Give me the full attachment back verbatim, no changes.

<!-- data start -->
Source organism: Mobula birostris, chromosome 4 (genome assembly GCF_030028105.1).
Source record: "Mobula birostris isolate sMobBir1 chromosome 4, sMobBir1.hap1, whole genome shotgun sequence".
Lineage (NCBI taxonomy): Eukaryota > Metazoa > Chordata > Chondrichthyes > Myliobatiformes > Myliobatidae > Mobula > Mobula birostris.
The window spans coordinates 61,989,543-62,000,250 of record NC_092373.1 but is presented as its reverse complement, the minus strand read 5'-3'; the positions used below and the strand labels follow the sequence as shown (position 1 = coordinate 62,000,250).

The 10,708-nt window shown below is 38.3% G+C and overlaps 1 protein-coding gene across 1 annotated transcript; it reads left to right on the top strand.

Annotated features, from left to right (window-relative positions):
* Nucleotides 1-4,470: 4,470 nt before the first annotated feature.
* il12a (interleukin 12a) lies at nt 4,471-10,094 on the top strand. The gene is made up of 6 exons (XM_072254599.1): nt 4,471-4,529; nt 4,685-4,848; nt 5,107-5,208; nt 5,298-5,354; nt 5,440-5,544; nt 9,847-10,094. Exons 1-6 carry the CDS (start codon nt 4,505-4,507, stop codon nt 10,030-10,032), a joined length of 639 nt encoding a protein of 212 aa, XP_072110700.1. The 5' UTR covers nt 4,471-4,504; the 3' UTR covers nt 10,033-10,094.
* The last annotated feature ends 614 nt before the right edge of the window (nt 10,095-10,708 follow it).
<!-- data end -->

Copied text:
Source organism: Mobula birostris, chromosome 4 (genome assembly GCF_030028105.1).
Source record: "Mobula birostris isolate sMobBir1 chromosome 4, sMobBir1.hap1, whole genome shotgun sequence".
Lineage (NCBI taxonomy): Eukaryota > Metazoa > Chordata > Chondrichthyes > Myliobatiformes > Myliobatidae > Mobula > Mobula birostris.
The window spans coordinates 61,989,543-62,000,250 of record NC_092373.1 but is presented as its reverse complement, the minus strand read 5'-3'; the positions used below and the strand labels follow the sequence as shown (position 1 = coordinate 62,000,250).

The 10,708-nt window shown below is 38.3% G+C and overlaps 1 protein-coding gene across 1 annotated transcript; it reads left to right on the top strand.

Annotated features, from left to right (window-relative positions):
* Nucleotides 1-4,470: 4,470 nt before the first annotated feature.
* il12a (interleukin 12a) lies at nt 4,471-10,094 on the top strand. The gene is made up of 6 exons (XM_072254599.1): nt 4,471-4,529; nt 4,685-4,848; nt 5,107-5,208; nt 5,298-5,354; nt 5,440-5,544; nt 9,847-10,094. Exons 1-6 carry the CDS (start codon nt 4,505-4,507, stop codon nt 10,030-10,032), a joined length of 639 nt encoding a protein of 212 aa, XP_072110700.1. The 5' UTR covers nt 4,471-4,504; the 3' UTR covers nt 10,033-10,094.
* The last annotated feature ends 614 nt before the right edge of the window (nt 10,095-10,708 follow it).